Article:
Filling a critical gap in Vienna 1900 studies, this book offers a new reading of fin-de-siècle culture in the Austro-Hungarian Monarchy by looking at the unusual and widespread preoccupation with embroidery, fabrics, clothing, and fashion - both literally and metaphorically. The author resurrects lesser known critics, practitioners, and curators from obscurity, while also discussing the textile interests of better known figures, notably Gottfried Semper and Alois Riegl. Spanning the 50-year life of the Dual Monarchy, this study uncovers new territory in the history of art history, insists on the crucial place of women within modernism, and broadens the cultural history of Habsburg Central Europe by revealing the complex relationships among art history, women, and Austria-Hungary. Rebecca Houze surveys a wide range of materials, from craft and folk art to industrial design, and includes overlooked sources-from fashion magazines to World's Fair maps, from exhibition catalogues to museum lectures, from feminist journals to ethnographic collections. Restoring women to their place at the intersection of intellectual and artistic debates of the time, this book weaves together discourses of the academic, scientific, and commercial design communities with middle-class life as expressed through popular culture.
'This is a beautifully written, wide-ranging study of the central role that textiles, fashion and costume played in the cultural history of the Habsburg Empire of the late-nineteenth and early twentieth centuries.' Julie M. Johnson, University of Texas, San Antonio, USA 'In this inspiring new study, Rebecca Houze builds on her series of excellent articles … which deal with Austrian and Hungarian applied arts at the turn of the century … the achievement of this book is to provide a fascinating new approach to the area through the vehicles of textiles, fashion and dress reform.' Reviews in History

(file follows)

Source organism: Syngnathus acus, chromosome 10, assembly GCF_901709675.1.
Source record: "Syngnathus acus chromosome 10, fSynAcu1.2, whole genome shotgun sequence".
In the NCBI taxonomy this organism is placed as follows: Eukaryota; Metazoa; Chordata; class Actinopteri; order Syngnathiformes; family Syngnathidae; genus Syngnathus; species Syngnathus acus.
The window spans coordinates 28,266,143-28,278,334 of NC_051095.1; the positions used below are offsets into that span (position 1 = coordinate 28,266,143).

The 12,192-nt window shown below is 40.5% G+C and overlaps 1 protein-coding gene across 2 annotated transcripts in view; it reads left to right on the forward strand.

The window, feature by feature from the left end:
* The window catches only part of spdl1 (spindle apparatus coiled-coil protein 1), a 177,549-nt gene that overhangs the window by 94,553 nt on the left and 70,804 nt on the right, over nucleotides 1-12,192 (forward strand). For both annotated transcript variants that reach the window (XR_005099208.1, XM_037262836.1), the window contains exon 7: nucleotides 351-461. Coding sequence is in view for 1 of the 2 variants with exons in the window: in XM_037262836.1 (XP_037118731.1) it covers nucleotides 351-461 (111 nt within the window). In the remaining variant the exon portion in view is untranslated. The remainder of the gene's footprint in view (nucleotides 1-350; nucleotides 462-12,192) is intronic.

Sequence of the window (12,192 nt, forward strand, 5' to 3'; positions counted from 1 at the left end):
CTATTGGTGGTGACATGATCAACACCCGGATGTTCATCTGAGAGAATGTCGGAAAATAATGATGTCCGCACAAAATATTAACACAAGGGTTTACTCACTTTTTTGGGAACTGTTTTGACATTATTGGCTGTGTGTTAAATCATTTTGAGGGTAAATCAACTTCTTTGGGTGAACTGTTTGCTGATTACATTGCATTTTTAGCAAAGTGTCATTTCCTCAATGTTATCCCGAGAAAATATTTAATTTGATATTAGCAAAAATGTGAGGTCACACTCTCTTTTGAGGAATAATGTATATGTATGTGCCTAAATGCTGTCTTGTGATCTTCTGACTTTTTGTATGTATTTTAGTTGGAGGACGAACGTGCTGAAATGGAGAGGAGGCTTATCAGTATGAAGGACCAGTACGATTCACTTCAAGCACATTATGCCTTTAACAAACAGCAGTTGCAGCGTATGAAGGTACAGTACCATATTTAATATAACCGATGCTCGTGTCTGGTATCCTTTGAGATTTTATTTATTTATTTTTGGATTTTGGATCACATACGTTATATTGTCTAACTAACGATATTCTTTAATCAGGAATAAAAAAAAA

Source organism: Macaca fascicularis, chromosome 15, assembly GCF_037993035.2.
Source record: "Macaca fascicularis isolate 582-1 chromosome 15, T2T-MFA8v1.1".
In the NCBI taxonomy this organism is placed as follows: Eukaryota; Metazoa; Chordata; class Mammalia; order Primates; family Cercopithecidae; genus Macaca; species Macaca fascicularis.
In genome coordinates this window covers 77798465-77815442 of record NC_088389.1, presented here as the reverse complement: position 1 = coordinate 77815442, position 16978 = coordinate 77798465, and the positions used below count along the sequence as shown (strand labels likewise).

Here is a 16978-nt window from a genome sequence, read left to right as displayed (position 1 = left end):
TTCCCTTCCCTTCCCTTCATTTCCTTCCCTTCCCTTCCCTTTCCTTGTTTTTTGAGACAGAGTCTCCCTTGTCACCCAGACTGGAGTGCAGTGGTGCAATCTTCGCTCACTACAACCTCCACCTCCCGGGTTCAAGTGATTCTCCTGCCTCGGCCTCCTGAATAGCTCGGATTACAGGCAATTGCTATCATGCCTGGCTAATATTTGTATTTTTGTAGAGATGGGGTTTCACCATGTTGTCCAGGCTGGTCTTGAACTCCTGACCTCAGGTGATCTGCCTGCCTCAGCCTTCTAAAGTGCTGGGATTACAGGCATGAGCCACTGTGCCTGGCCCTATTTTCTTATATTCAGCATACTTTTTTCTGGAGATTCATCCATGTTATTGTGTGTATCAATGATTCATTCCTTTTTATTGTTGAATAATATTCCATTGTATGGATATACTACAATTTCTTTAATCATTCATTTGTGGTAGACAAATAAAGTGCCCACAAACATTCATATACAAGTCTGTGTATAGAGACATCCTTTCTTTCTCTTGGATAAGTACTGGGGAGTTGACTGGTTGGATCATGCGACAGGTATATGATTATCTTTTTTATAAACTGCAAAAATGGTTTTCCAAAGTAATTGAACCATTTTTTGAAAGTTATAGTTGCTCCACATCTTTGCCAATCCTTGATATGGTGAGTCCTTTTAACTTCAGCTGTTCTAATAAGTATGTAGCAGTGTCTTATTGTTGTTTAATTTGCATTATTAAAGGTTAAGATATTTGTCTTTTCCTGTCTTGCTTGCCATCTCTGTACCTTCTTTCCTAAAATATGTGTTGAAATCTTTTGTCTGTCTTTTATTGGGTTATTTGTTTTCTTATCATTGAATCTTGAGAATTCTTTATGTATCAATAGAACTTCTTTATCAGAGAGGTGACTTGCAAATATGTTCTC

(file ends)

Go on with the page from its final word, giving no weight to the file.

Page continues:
"Drawing on a wide variety of contemporary sources and extensive illustrations, and underpinned by sustained, carefully articulated arguments, this book makes a convincing case that notwithstanding the problematics of dress and design reform in Austria and Hungary during the Dual Monarchy, 'clothing motivated programs of change… Throughout the book, the range of sources and illustrations, careful argument, confident style, and the synthesis of fashion, costume, and textiles located within the wider context of design reform ensures that this book is an excellent contribution to scholarship in the field.'" Journal of Design History
"A landmark contribution to [Ashgate’s] new series on material culture and collecting, Houze’s meticulously researched study is essential to those interested in textiles, late nineteenth-cenntury design reform, and the second-class status of decorative and fashionable within modernist value systems…. [The book] brims with detailed analysis of institutional developments and late nineteenth-century ethnographic exhibitions previously familiary only to specialists, amply supporting the author’s thesis that a performative culture of dress fueled questions of national identity and design reform in Dual Monarchy." West 86th
Contents: Introduction. Part I: Preliminary remarks on the principles of dress; Collecting textiles at the new museums in Vienna and Budapest; Establishing a program for needlework reform; Exhibiting cloth and culture. Part II: Embroidery and anxiety; Fashion and its discontents; Imperial masquerade. Conclusion; Bibliography; Index.